Whether you’re running a business, or you’re an employee that has seen an HRA written up in your contract, you’re probably wondering what a Health Reimbursement Account is and what it can do for you.
Is it something worth thinking about, and is it important to you? Today, we’re going to delve into the inner workings of what an HRA and how it affects you. Let’s jump straight into it!
What is an HRA?
A Health Reimbursement Account (HRA) is a type of financial account that is run by a business. The funds within this account are then used to reimburse (repay or financing) any medical expenses that employees need to pay for.
This could include any kind of finance, whether that’s healthcare premiums that need to be paid, or out of pocket costs that need funding. An HRA is known as an employee benefit because the money in it is only funded by the employer, and employees won’t need to be paid into it.
Typically, an HRA is used in addition to an employee’s health insurance policy, or the financing can be arranged at the discretion of all parties involved.
What Else Should I Know About HRAs?
HRA is NOT Health Insurance
As an employer, you need to make it very clear that an HRA is not a substitute for professional health insurance, but should instead be a bonus, add-on, or addition. There are multiple types of health insurance out there, such as PPO or HMO, but an HRA is not one of them.
An HRA is an employee benefit that can help to cut costs and not affect previous insurance information and to ensure everyone is financially stable; not to supply an employee with a full healthcare plan.
Employers Are in Charge
To stop employees taking advantage of the system, it’s up to the employer to specify what the HRA can be spent on. As an employer, you’ll need to write up a list of all the things that are covered by the HRA of a company, meaning there’s no room for misinterpretation.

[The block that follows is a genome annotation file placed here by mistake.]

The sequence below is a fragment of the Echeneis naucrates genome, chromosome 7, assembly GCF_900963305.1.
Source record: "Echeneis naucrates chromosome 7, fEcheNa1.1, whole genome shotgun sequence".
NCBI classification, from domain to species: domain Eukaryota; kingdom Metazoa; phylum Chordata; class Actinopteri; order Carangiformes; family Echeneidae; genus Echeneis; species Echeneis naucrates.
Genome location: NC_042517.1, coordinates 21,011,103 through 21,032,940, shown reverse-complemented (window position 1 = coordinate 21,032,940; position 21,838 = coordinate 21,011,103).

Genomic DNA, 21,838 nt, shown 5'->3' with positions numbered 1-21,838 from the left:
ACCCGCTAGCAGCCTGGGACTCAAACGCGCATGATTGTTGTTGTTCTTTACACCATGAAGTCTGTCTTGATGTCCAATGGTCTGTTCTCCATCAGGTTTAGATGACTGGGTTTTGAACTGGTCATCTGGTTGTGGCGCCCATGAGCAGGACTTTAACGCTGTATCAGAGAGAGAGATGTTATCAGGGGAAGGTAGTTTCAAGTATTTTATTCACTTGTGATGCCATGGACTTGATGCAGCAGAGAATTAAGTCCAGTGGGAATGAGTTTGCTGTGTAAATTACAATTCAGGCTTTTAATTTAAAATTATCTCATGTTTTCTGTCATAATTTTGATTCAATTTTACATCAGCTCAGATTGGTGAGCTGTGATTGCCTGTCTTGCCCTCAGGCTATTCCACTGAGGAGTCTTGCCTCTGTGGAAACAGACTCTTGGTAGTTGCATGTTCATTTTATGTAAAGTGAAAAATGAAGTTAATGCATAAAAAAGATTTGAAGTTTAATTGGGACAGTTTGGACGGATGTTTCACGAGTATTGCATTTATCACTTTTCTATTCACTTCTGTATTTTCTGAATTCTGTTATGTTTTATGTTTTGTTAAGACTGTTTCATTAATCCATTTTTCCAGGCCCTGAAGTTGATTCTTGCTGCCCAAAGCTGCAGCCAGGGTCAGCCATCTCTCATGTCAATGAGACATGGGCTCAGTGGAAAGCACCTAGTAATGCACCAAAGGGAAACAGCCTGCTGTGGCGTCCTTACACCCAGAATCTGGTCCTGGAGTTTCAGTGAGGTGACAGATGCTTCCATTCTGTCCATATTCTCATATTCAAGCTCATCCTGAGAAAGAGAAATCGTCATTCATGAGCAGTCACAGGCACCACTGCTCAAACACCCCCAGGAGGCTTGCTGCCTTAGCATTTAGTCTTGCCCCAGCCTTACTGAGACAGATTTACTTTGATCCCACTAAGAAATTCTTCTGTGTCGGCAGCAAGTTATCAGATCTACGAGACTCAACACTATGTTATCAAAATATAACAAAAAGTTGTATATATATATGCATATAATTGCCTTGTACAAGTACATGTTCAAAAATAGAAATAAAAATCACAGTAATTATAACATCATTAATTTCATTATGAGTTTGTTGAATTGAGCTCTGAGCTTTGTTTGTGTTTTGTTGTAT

HRA Payments Must Be Requested
An employee cannot simply go up to their employer and ask for money out of the HRA fund; it must be officially requested. This means keeping the receipts of healthcare treatments as proof of evidence and submitting them all via the predetermined process set out by the HRA provider.
This process can be a bit complicated to those who haven’t used it before, so it’s a good idea to make sure you’ve provided everything they need to know and provide assistance to try and make the process as easy as possible.
HRAs Are Non-Transferable
If an employee is working in a company where an HRA is provided, it’s important to remember that this won’t follow the employee from job to job. An HRA is employee-owned, and once an employee leaves the company, the HRA will no longer be applicable to them.
This is scratching the surface on what HRAs are all about, but you should get a clear idea on what they’re used for and how they work. If you require more information, as an employee, talk to your HRA provider for further assistance, or as an employee, talk to your employer for specific details relating to your specific policy.